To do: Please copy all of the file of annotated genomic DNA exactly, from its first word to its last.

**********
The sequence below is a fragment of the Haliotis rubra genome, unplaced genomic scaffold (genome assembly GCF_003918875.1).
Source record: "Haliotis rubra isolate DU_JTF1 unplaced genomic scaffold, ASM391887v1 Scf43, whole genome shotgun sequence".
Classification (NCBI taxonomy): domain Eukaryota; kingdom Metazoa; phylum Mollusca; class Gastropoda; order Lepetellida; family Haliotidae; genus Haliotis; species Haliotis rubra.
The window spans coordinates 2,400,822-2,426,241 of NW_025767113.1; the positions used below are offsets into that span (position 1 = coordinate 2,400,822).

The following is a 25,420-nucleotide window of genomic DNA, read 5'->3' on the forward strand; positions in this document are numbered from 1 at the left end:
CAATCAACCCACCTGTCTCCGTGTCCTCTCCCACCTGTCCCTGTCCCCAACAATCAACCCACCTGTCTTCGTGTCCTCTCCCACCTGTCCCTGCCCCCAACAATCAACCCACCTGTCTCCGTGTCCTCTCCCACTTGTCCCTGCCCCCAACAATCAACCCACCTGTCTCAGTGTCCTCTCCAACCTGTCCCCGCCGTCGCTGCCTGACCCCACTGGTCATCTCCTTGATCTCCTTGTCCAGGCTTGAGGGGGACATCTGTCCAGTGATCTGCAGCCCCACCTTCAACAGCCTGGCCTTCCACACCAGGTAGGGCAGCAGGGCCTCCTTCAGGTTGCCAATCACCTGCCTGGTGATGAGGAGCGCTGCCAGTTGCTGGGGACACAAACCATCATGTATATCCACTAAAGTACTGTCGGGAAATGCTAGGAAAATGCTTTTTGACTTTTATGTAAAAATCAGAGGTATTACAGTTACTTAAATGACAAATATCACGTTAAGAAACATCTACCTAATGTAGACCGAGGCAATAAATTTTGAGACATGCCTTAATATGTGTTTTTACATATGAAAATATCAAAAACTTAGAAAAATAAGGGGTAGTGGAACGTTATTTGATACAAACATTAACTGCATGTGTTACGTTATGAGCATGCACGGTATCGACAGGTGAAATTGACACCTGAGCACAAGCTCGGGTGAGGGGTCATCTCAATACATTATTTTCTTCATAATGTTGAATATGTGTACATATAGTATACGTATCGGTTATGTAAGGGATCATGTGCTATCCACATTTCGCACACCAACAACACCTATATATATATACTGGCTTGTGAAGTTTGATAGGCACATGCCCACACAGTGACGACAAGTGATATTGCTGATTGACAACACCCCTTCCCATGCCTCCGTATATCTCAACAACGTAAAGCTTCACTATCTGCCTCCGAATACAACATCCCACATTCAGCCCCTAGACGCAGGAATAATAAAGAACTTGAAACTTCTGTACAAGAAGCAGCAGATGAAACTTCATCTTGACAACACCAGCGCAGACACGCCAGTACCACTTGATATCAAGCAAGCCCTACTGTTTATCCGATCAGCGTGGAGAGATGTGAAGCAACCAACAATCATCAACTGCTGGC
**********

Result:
The sequence below is a fragment of the Haliotis rubra genome, unplaced genomic scaffold (genome assembly GCF_003918875.1).
Source record: "Haliotis rubra isolate DU_JTF1 unplaced genomic scaffold, ASM391887v1 Scf43, whole genome shotgun sequence".
Classification (NCBI taxonomy): domain Eukaryota; kingdom Metazoa; phylum Mollusca; class Gastropoda; order Lepetellida; family Haliotidae; genus Haliotis; species Haliotis rubra.
The window spans coordinates 2,400,822-2,426,241 of NW_025767113.1; the positions used below are offsets into that span (position 1 = coordinate 2,400,822).

The following is a 25,420-nucleotide window of genomic DNA, read 5'->3' on the forward strand; positions in this document are numbered from 1 at the left end:
CAATCAACCCACCTGTCTCCGTGTCCTCTCCCACCTGTCCCTGTCCCCAACAATCAACCCACCTGTCTTCGTGTCCTCTCCCACCTGTCCCTGCCCCCAACAATCAACCCACCTGTCTCCGTGTCCTCTCCCACTTGTCCCTGCCCCCAACAATCAACCCACCTGTCTCAGTGTCCTCTCCAACCTGTCCCCGCCGTCGCTGCCTGACCCCACTGGTCATCTCCTTGATCTCCTTGTCCAGGCTTGAGGGGGACATCTGTCCAGTGATCTGCAGCCCCACCTTCAACAGCCTGGCCTTCCACACCAGGTAGGGCAGCAGGGCCTCCTTCAGGTTGCCAATCACCTGCCTGGTGATGAGGAGCGCTGCCAGTTGCTGGGGACACAAACCATCATGTATATCCACTAAAGTACTGTCGGGAAATGCTAGGAAAATGCTTTTTGACTTTTATGTAAAAATCAGAGGTATTACAGTTACTTAAATGACAAATATCACGTTAAGAAACATCTACCTAATGTAGACCGAGGCAATAAATTTTGAGACATGCCTTAATATGTGTTTTTACATATGAAAATATCAAAAACTTAGAAAAATAAGGGGTAGTGGAACGTTATTTGATACAAACATTAACTGCATGTGTTACGTTATGAGCATGCACGGTATCGACAGGTGAAATTGACACCTGAGCACAAGCTCGGGTGAGGGGTCATCTCAATACATTATTTTCTTCATAATGTTGAATATGTGTACATATAGTATACGTATCGGTTATGTAAGGGATCATGTGCTATCCACATTTCGCACACCAACAACACCTATATATATATACTGGCTTGTGAAGTTTGATAGGCACATGCCCACACAGTGACGACAAGTGATATTGCTGATTGACAACACCCCTTCCCATGCCTCCGTATATCTCAACAACGTAAAGCTTCACTATCTGCCTCCGAATACAACATCCCACATTCAGCCCCTAGACGCAGGAATAATAAAGAACTTGAAACTTCTGTACAAGAAGCAGCAGATGAAACTTCATCTTGACAACACCAGCGCAGACACGCCAGTACCACTTGATATCAAGCAAGCCCTACTGTTTATCCGATCAGCGTGGAGAGATGTGAAGCAACCAACAATCATCAACTGCTGGC